How to build a selection engine for hiring the best salespeople

We were joined by our friends at Teamtailor to discuss hiring the best talent at scale for your B2B tech startups. Sales for Startups’ Founder & CEO, James Ker-Reid, unpacked the topic with their Head of Partnerships, Fredrik Mellander.

(If you’d rather watch the session, click here to view the recording via our YouTube channel.)

Founders often find that they’re able to source candidates for new roles they have, but that selecting them is the hardest part (and the most valuable for getting the best people in your company).

Fortunately, there are common and proven frameworks that allow you to do that, which we’ll cover in more detail.

Fredrick Mellander, Head of Partnerships at Teamtailor, will be talking about how to take those frameworks and apply them in practice.

Why are we here?

The average spend on wasted talent in the UK for small and medium businesses (SMEs) is £125,347 a year. When you look at the over 5 million businesses that fall into that category, that is a huge loss for the industry.

That’s the equivalent of one senior role (or up to three/four individuals salaries at some businesses) being wasted every single year at each SME in the UK.

Why is that?

It often comes back to the analysis that companies are doing when it comes to justifying the hiring of these roles. They’re not necessarily looking at:

  • Goals and outcomes that this role will deliver
  • Identifying the problems at their business
  • Identifying the root causes of those problems
  • Options and assumptions – is hiring the solution?
  • Machine design – what are you building and how does this job fit?

If those questions are being answered, and the role remains justified, then we can start to build our selection engine.

The Five ‘S’ Process

  1. Scorecard, and understanding why they’re important
  2. Sourcing talent, i.e. how you attract and multiply the impact of those adverts
  3. Selecting talent, the key and the most important of the five ‘S’s
  4. Selling the opportunity, how you close the deal and sign that contract
  5. Starting*,  how you ramp up those salespeople and get them up to speed

*This is a significant topic in its own right, and therefore something that we won’t be covering in this article. If you want to learn more about Starting, check out another post by Patrick Thorp (Head of Delivery at Sales for Startups) here.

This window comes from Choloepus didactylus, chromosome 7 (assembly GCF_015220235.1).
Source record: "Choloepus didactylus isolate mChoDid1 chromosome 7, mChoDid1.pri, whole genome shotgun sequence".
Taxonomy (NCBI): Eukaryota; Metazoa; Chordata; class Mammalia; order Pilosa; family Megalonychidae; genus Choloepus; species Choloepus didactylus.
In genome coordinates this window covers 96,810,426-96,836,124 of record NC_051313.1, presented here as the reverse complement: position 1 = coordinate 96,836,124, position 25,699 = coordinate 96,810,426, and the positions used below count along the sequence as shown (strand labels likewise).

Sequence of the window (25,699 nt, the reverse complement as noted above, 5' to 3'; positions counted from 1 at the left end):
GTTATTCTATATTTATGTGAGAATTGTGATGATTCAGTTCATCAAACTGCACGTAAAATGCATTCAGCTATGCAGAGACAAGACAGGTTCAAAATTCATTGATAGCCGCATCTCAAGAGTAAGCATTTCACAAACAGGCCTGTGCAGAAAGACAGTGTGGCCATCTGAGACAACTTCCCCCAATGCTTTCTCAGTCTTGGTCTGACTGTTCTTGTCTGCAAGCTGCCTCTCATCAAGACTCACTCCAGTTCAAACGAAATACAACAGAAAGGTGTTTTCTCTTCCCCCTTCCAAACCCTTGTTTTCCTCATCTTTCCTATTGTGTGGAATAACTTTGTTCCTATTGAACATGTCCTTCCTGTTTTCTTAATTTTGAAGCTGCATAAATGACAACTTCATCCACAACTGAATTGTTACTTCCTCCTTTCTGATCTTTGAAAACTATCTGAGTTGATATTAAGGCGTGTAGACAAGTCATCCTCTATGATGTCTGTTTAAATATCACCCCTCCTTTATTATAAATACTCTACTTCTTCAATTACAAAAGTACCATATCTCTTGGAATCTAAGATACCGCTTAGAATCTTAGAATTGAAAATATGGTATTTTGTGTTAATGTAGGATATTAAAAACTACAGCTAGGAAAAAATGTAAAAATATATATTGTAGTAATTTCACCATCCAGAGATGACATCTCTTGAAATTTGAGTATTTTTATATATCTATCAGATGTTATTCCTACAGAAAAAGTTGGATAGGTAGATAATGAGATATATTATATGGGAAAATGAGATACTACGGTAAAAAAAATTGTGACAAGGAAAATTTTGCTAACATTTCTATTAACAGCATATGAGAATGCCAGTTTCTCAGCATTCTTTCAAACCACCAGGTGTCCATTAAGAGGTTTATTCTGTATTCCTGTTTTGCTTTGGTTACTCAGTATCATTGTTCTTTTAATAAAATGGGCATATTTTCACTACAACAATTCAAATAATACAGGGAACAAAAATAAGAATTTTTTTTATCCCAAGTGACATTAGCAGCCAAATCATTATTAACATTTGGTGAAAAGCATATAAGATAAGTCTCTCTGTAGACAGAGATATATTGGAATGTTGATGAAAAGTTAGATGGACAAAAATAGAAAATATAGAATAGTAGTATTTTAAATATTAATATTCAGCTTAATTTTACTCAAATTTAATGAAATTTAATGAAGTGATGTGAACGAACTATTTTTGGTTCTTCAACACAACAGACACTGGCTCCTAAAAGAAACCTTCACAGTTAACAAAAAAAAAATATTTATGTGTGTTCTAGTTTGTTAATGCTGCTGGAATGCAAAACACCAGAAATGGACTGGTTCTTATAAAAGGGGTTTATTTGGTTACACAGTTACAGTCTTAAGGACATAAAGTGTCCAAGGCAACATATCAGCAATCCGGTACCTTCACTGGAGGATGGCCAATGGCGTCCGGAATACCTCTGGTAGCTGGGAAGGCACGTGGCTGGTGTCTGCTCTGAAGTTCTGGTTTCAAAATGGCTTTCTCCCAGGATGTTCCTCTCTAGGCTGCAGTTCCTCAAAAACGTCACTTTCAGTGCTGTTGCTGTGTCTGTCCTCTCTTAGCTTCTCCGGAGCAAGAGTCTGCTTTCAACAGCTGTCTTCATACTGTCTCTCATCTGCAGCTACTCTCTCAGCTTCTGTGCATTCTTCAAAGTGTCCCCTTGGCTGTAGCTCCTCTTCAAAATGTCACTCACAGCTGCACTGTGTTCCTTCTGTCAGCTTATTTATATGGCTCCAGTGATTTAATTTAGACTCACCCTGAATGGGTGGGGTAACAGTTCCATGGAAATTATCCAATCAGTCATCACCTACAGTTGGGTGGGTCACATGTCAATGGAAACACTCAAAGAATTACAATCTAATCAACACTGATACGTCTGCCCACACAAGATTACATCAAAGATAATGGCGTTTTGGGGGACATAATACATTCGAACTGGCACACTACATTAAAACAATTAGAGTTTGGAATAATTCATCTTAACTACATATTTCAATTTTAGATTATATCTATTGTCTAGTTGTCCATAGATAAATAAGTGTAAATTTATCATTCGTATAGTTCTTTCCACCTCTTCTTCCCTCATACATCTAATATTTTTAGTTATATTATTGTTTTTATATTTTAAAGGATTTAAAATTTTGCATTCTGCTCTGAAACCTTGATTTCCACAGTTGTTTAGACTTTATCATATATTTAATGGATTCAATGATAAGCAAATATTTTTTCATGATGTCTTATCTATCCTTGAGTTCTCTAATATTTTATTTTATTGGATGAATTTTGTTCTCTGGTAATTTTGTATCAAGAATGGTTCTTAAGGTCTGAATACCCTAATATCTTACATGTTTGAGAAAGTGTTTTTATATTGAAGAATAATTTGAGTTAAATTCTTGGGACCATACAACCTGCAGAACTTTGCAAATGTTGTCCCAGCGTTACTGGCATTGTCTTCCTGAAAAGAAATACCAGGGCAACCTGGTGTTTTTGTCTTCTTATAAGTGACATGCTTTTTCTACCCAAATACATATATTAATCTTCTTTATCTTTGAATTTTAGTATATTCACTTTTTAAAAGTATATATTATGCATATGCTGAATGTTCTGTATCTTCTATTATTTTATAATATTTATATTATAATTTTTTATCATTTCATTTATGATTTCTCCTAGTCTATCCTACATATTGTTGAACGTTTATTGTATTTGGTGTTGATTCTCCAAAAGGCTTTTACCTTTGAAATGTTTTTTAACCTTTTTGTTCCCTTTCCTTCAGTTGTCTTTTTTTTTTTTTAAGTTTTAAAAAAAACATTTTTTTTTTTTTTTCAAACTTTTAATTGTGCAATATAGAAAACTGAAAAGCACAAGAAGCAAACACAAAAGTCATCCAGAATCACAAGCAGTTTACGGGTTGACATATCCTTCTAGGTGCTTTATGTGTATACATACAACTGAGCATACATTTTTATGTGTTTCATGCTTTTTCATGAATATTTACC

An introduction to Scorecards

Why do we have a scorecard and why are they important to our roles?

First and foremost we need to create a fair and just process when it comes to hiring that great talent.

Secondly, when we go back and analyse the process as a business, we can understand what kind of outcomes we’re actually driving towards with that particular role.

What are those three to five outcomes that that person is going to be aiming towards in their first year in the role? You can measure against that and select against that by using your scorecard.

Fredrick told us:

‘One of the biggest things you need to understand is who you want to recruit before you’re recruiting. A lot of people start recruiting, saying they’re going to find a salesperson, and start looking broadly. They think that any and every salesperson is alike and that anyone can fit the role. 

This is particularly true for early-stage companies. You need to be really frank with what goals they’re trying to achieve, what issues they’re solving, and start building those foundations before you hire. When you start digging into your company you’ll find that what you originally set out to hire may not be what your business really needs. That’s why you need a scorecard and a process to follow.

Once you’ve mapped out the role, what this person will achieve, how much revenue they will generate for the business, etc. then you can go into the next stage.’

On top of this, a scorecard represents the opportunity to set the standard within your own company. We’ve mentioned goals and objectives, but there are other parts such as values and standards which are relevant as well.

Creating a scorecard

This high-level outcome is crucial, but so are the points underneath as to where this will come from. This is where you can really understand how this role contributes and how it will affect this target. This way it’s very clear what impact this role will have. You can show it to your board or investors and really justify why you’re recruiting for this role (as well as the time and fees associated to doing so).

That, coupled with some of the non-negotiables that you may have, can be taken into a platform like Teamtailor (see the right-hand side of the image above) where you can measure against those during the process.

Fredrick added:

‘In reality that’s where it all starts. You’re doing this even prior to publishing the job, even before you’ve written the job advertisement. Why? In order to write that advertisement, you need to know who you want to hire.’

Sometimes people think of scorecards as those ‘assessment centres’ where you just have a scale from 0-9 and on the day you’ve got (say) a panel of three interviewers, asking them how they would score that person.

That is relevant but that’s not what we’re talking about measuring here. It’s not the reason that we’re talking about leveraging the scorecard hire, as this crucially ties back to the wider business.

Next up we’ll be discussing how you go about Sourcing talent effectively in order to gain maximum coverage for your role. You can access our second installment with Fredrik from Teamtailor here or, if you’re keen to jump ahead, you can access the full recording of our chat here.

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